I can't ever find OEM injectors for my truck only MPFI "upgrade" kits. I want a OEM SFI kit if I'm going to spend the time to do it. Also does this process only work for 1999-2013 trucks with the Vortec 4.3, 4.8, 5.3, 6.0, and 6.2, not the 1996-1998/1999 Vortec 4.3, 5.0, 5.7, and 7.4.
  8. Pikey

    Pikey Moderator Staff Member 5+ Years ROTM Winner 5000 Posts

    I called GM SPO today. My injectors are $73.99 each thru GM. I can get them for $62 each on amazon. Looks like I will be getting some money together for this replacement. Not cheap!

    - - - Updated - - -

    @Conlan Rose , I took the liberty of calling SPO with your vin since I had it from your broken spark plug issue. The GM part number for your injector is 17091432 . They are $75.75 each thru GM or $59.59 on amazon.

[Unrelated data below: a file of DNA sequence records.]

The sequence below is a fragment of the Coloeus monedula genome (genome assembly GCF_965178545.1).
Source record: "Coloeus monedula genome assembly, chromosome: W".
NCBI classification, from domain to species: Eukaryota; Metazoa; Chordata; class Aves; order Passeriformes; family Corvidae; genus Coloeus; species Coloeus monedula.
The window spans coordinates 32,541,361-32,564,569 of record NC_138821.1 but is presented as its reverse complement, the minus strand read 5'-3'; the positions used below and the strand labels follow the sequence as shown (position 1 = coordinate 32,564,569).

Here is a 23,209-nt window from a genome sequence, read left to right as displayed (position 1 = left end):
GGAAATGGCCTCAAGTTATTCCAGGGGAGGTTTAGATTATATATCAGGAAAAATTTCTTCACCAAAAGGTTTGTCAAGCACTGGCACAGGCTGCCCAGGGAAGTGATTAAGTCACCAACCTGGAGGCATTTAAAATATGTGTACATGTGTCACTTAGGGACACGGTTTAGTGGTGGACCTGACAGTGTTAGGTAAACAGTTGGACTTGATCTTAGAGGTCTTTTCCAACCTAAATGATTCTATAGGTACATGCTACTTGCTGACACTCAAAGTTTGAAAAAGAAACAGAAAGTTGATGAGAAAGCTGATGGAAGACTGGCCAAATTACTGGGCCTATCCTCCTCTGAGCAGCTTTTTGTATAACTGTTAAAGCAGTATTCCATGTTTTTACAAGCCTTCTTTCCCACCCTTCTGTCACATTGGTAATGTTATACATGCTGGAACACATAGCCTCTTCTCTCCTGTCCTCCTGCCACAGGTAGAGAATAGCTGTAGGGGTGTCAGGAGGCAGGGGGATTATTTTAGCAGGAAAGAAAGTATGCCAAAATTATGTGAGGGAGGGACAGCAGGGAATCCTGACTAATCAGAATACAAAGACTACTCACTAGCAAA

The MPFI kits are around $350 on amazon. In my opinion that would be the way to go. You get all the injectors and a spider for $350
    Last edited: Jan 4, 2013
  9. MrShorty

    MrShorty Epic Member 5+ Years 1000 Posts

    In reading through it, I do believe he is talking about a typical MPFI system. On our OBS Vortecs, they used a CSFI system, where the "injectors" (poppet valves) feed off of a central "spider" inside the upper intake.

    I would suggest you reconsider the MPFI upgrade, especially if you are planning to replace all 8 injectors/poppet valves. One of the reasons GM offers the upgrade (especially if they've also decided not to offer the old style) is that a lot of people had trouble with those poppet valves. The MPFI upgrade kit uses more typical injectors that most consider more reliable than the stock poppet valves.
  10. Conlan Rose

    Conlan Rose Epic Member 5+ Years 1000 Posts

    Ok, I'll think about it. Do you think I will see an improvement in mpg or power? And are the totally plug and play no flashing of the ECM.